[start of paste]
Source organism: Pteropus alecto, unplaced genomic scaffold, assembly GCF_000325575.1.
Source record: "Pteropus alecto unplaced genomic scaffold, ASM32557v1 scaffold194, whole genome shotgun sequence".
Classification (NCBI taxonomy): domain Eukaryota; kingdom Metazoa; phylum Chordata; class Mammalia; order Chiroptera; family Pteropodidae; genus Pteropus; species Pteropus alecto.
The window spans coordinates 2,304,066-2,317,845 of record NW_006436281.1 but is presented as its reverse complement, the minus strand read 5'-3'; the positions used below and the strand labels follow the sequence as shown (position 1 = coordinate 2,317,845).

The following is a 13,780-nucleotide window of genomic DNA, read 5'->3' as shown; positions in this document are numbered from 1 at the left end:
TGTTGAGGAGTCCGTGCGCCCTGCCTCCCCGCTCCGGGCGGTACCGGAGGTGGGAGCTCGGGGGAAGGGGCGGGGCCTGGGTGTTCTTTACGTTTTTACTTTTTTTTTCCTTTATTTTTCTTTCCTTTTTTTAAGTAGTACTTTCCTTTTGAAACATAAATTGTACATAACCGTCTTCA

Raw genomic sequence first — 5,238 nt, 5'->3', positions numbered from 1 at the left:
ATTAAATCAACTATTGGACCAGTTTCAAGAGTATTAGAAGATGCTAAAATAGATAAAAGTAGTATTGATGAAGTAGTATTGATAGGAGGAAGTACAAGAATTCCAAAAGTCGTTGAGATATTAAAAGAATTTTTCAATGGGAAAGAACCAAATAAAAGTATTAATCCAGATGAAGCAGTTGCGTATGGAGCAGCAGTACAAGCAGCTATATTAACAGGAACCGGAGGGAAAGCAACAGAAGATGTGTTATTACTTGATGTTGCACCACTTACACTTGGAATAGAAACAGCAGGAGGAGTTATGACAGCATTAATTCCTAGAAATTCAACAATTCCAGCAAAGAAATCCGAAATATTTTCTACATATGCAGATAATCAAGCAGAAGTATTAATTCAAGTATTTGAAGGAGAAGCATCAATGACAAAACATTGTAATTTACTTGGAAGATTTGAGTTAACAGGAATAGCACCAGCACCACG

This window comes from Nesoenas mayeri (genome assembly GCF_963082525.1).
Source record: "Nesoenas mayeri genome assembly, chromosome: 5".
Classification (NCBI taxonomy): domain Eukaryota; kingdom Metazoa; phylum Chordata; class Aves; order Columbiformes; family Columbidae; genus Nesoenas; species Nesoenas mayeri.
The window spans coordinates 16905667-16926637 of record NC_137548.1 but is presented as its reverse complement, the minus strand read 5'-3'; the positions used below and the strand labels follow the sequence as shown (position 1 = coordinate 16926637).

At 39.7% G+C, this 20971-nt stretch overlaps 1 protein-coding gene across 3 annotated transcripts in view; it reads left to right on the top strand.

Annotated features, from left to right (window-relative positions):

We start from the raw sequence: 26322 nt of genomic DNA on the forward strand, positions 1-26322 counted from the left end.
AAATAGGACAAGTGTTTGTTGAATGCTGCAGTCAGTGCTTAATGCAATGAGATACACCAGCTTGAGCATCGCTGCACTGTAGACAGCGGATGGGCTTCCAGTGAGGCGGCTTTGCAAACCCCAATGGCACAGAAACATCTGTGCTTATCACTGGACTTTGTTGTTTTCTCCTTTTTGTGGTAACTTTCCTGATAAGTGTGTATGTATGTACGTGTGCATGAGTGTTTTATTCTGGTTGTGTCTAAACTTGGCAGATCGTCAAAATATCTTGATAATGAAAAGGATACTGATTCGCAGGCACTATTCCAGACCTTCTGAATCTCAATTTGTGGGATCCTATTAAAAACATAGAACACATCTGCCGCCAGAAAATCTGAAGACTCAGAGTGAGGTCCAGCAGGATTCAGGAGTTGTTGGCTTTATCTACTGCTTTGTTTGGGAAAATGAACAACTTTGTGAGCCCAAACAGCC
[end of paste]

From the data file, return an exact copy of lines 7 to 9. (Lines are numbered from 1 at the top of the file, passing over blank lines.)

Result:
Raw genomic sequence first — 5,238 nt, 5'->3', positions numbered from 1 at the left:
ATTAAATCAACTATTGGACCAGTTTCAAGAGTATTAGAAGATGCTAAAATAGATAAAAGTAGTATTGATGAAGTAGTATTGATAGGAGGAAGTACAAGAATTCCAAAAGTCGTTGAGATATTAAAAGAATTTTTCAATGGGAAAGAACCAAATAAAAGTATTAATCCAGATGAAGCAGTTGCGTATGGAGCAGCAGTACAAGCAGCTATATTAACAGGAACCGGAGGGAAAGCAACAGAAGATGTGTTATTACTTGATGTTGCACCACTTACACTTGGAATAGAAACAGCAGGAGGAGTTATGACAGCATTAATTCCTAGAAATTCAACAATTCCAGCAAAGAAATCCGAAATATTTTCTACATATGCAGATAATCAAGCAGAAGTATTAATTCAAGTATTTGAAGGAGAAGCATCAATGACAAAACATTGTAATTTACTTGGAAGATTTGAGTTAACAGGAATAGCACCAGCACCACG

This window comes from Nesoenas mayeri (genome assembly GCF_963082525.1).